One of the biggest issues with passwords and even MFA systems, in general, is how frustrated users get with remembering passwords or having to regularly ask for resets when they can't. Unfortunately, this also leads to unsafe practices such as reusing passwords or keeping password lists. With biometric authentication, there's nothing to remember or check; your eyes and fingerprints will always be the same and require only a couple of seconds to input.

Challenges of Biometric Authentication

Though biometric authentication is more difficult for attackers to overcome, there are downsides that enterprises and security firms deploying it must address. 

The Permanence of Data Breaches

The point of biometric authentication is that users will always have those features, and they will change little, if at all, throughout their lives. But, unfortunately, that also means that if there is a data breach of a central repository, those users' fingerprints will forever be compromised.

Demographic Bias

While the algorithms behind biometric authentication aren't inherently biased, the data used to train and perfect them often is. This creates a situation where the system is built on imaging and recognizing a "base" dataset (mostly white and male). It is enough of an issue that the government's National Institute of Science and Technology (NIST) has been investigating the problem. One study found that facial recognition technology "falsely identified African American and Asian faces 10 to 100 times more than Caucasian faces".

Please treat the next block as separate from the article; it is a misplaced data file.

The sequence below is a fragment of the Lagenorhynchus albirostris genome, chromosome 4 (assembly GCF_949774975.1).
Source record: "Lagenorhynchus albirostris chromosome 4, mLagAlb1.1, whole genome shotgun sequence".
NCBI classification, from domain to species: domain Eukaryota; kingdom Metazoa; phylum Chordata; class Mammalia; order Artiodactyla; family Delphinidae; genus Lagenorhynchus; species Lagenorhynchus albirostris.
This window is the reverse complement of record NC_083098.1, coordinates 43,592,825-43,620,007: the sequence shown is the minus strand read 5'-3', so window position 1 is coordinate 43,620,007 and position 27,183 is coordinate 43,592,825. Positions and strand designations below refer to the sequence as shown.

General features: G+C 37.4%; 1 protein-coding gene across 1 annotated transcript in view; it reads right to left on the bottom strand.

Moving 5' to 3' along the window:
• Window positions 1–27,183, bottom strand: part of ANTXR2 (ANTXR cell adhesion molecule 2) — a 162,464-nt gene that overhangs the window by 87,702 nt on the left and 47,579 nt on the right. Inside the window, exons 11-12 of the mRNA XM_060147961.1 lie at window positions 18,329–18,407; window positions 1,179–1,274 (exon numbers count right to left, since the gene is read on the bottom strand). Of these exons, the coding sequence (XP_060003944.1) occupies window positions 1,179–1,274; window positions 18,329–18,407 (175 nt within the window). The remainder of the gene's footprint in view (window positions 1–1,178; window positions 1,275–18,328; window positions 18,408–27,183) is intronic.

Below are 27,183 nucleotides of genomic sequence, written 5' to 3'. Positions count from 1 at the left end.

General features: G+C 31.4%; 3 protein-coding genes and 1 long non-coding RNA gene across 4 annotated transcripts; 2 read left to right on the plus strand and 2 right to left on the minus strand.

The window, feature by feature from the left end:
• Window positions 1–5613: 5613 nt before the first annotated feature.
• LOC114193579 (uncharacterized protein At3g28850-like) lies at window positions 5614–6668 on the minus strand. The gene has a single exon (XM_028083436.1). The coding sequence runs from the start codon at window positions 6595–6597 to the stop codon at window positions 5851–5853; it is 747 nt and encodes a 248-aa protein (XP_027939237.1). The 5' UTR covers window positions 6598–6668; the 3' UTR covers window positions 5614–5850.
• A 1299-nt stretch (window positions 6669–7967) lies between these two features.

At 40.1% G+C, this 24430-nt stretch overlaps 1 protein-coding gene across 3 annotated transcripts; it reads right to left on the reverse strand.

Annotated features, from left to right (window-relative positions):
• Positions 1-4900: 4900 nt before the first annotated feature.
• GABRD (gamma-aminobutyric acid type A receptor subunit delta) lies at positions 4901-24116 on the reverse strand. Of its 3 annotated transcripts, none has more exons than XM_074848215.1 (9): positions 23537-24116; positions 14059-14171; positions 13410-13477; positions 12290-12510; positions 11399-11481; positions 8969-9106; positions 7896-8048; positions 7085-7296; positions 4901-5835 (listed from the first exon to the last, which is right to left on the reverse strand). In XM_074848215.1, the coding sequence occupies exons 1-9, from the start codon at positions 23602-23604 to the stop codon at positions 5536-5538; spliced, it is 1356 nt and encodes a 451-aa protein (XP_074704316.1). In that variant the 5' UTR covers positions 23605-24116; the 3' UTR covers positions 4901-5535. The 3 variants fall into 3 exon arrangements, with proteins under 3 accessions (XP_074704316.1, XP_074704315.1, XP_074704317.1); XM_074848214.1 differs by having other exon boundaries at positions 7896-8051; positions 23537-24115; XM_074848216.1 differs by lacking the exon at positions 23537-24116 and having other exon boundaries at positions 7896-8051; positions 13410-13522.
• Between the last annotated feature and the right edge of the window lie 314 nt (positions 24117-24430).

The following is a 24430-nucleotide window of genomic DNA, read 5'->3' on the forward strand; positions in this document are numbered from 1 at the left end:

Biometric Authentication and FIDO

The FIDO (Fast Identity Online) Alliance is a collective of some of the world's biggest technology and other corporations. They aim to create an open authentication standard (FIDO2) that will improve global cybersecurity by eliminating passwords and improving user experience. 

Biometric authentication devices that are FIDO Certified are recognized to conform to these standards for creating strong, phishing-resistant authentication. Certified components are also interoperable with other FIDO Certified components and protocols.

HYPR and Biometric Authentication

As the only software authentication solution certified by FIDO across all components, HYPR delivers on the advantages of biometric authentication without its downsides. HYPR removes all shared secrets from the authentication process using a combination of biometrics and public key cryptography, . The user’s biometrics and the private cryptographic key are securely stored locally on their device. This system eliminates the risk of a central database being breached or the data being intercepted during transmission.

To learn more about HYPR's phishing-resistant passwordless authentication solution, read the product brief or schedule a free demo.